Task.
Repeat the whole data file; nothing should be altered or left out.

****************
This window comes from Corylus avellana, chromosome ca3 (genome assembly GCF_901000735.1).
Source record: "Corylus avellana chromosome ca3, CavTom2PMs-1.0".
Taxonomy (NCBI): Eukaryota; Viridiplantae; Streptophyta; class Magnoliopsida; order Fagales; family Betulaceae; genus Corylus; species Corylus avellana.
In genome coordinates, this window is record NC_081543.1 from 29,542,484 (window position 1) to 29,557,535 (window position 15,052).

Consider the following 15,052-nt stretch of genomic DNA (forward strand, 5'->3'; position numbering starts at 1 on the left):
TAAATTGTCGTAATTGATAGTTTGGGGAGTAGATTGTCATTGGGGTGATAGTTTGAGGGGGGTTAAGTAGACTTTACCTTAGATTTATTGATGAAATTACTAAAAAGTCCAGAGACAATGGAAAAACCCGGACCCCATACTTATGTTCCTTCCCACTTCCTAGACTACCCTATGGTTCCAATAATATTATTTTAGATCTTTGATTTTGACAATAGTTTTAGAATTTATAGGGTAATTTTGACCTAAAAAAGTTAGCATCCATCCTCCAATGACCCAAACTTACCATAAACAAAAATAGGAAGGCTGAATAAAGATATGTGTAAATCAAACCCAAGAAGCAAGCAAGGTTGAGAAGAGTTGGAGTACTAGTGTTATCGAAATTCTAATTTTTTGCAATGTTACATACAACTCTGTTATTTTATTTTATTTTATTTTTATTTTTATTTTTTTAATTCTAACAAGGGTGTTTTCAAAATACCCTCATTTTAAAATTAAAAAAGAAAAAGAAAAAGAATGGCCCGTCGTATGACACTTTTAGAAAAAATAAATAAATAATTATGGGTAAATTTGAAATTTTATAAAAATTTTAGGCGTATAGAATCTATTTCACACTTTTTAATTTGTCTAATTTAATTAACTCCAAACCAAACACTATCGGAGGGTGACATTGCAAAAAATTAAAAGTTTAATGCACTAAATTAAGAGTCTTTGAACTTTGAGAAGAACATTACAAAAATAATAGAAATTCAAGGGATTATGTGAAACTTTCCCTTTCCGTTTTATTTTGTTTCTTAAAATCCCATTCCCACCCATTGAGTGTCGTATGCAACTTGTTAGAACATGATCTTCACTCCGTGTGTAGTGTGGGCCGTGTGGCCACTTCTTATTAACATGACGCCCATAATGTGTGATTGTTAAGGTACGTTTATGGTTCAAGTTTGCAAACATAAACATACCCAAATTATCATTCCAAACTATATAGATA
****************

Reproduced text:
This window comes from Corylus avellana, chromosome ca3 (genome assembly GCF_901000735.1).
Source record: "Corylus avellana chromosome ca3, CavTom2PMs-1.0".
Taxonomy (NCBI): Eukaryota; Viridiplantae; Streptophyta; class Magnoliopsida; order Fagales; family Betulaceae; genus Corylus; species Corylus avellana.
In genome coordinates, this window is record NC_081543.1 from 29,542,484 (window position 1) to 29,557,535 (window position 15,052).

Consider the following 15,052-nt stretch of genomic DNA (forward strand, 5'->3'; position numbering starts at 1 on the left):
TAAATTGTCGTAATTGATAGTTTGGGGAGTAGATTGTCATTGGGGTGATAGTTTGAGGGGGGTTAAGTAGACTTTACCTTAGATTTATTGATGAAATTACTAAAAAGTCCAGAGACAATGGAAAAACCCGGACCCCATACTTATGTTCCTTCCCACTTCCTAGACTACCCTATGGTTCCAATAATATTATTTTAGATCTTTGATTTTGACAATAGTTTTAGAATTTATAGGGTAATTTTGACCTAAAAAAGTTAGCATCCATCCTCCAATGACCCAAACTTACCATAAACAAAAATAGGAAGGCTGAATAAAGATATGTGTAAATCAAACCCAAGAAGCAAGCAAGGTTGAGAAGAGTTGGAGTACTAGTGTTATCGAAATTCTAATTTTTTGCAATGTTACATACAACTCTGTTATTTTATTTTATTTTATTTTTATTTTTATTTTTTTAATTCTAACAAGGGTGTTTTCAAAATACCCTCATTTTAAAATTAAAAAAGAAAAAGAAAAAGAATGGCCCGTCGTATGACACTTTTAGAAAAAATAAATAAATAATTATGGGTAAATTTGAAATTTTATAAAAATTTTAGGCGTATAGAATCTATTTCACACTTTTTAATTTGTCTAATTTAATTAACTCCAAACCAAACACTATCGGAGGGTGACATTGCAAAAAATTAAAAGTTTAATGCACTAAATTAAGAGTCTTTGAACTTTGAGAAGAACATTACAAAAATAATAGAAATTCAAGGGATTATGTGAAACTTTCCCTTTCCGTTTTATTTTGTTTCTTAAAATCCCATTCCCACCCATTGAGTGTCGTATGCAACTTGTTAGAACATGATCTTCACTCCGTGTGTAGTGTGGGCCGTGTGGCCACTTCTTATTAACATGACGCCCATAATGTGTGATTGTTAAGGTACGTTTATGGTTCAAGTTTGCAAACATAAACATACCCAAATTATCATTCCAAACTATATAGATA